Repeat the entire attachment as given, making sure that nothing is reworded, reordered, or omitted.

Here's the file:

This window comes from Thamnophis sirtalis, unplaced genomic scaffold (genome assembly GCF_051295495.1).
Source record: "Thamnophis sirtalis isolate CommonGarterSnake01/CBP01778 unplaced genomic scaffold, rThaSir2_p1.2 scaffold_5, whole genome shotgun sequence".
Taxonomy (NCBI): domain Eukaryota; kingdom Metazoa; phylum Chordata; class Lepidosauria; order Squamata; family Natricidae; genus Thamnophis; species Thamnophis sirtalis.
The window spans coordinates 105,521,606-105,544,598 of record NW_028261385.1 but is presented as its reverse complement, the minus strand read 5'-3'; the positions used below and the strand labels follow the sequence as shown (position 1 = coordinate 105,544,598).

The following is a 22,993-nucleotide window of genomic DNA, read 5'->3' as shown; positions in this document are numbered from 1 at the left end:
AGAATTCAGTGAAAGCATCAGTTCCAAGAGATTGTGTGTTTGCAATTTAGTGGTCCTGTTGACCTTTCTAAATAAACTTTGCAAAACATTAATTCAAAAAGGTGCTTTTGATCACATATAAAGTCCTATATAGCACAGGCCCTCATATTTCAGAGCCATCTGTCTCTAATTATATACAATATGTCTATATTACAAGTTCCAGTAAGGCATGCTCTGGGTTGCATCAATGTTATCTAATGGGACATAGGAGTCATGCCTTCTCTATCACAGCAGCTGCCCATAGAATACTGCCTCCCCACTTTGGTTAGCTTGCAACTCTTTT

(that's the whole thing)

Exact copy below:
This window comes from Thamnophis sirtalis, unplaced genomic scaffold (genome assembly GCF_051295495.1).
Source record: "Thamnophis sirtalis isolate CommonGarterSnake01/CBP01778 unplaced genomic scaffold, rThaSir2_p1.2 scaffold_5, whole genome shotgun sequence".
Taxonomy (NCBI): domain Eukaryota; kingdom Metazoa; phylum Chordata; class Lepidosauria; order Squamata; family Natricidae; genus Thamnophis; species Thamnophis sirtalis.
The window spans coordinates 105,521,606-105,544,598 of record NW_028261385.1 but is presented as its reverse complement, the minus strand read 5'-3'; the positions used below and the strand labels follow the sequence as shown (position 1 = coordinate 105,544,598).

The following is a 22,993-nucleotide window of genomic DNA, read 5'->3' as shown; positions in this document are numbered from 1 at the left end:
AGAATTCAGTGAAAGCATCAGTTCCAAGAGATTGTGTGTTTGCAATTTAGTGGTCCTGTTGACCTTTCTAAATAAACTTTGCAAAACATTAATTCAAAAAGGTGCTTTTGATCACATATAAAGTCCTATATAGCACAGGCCCTCATATTTCAGAGCCATCTGTCTCTAATTATATACAATATGTCTATATTACAAGTTCCAGTAAGGCATGCTCTGGGTTGCATCAATGTTATCTAATGGGACATAGGAGTCATGCCTTCTCTATCACAGCAGCTGCCCATAGAATACTGCCTCCCCACTTTGGTTAGCTTGCAACTCTTTT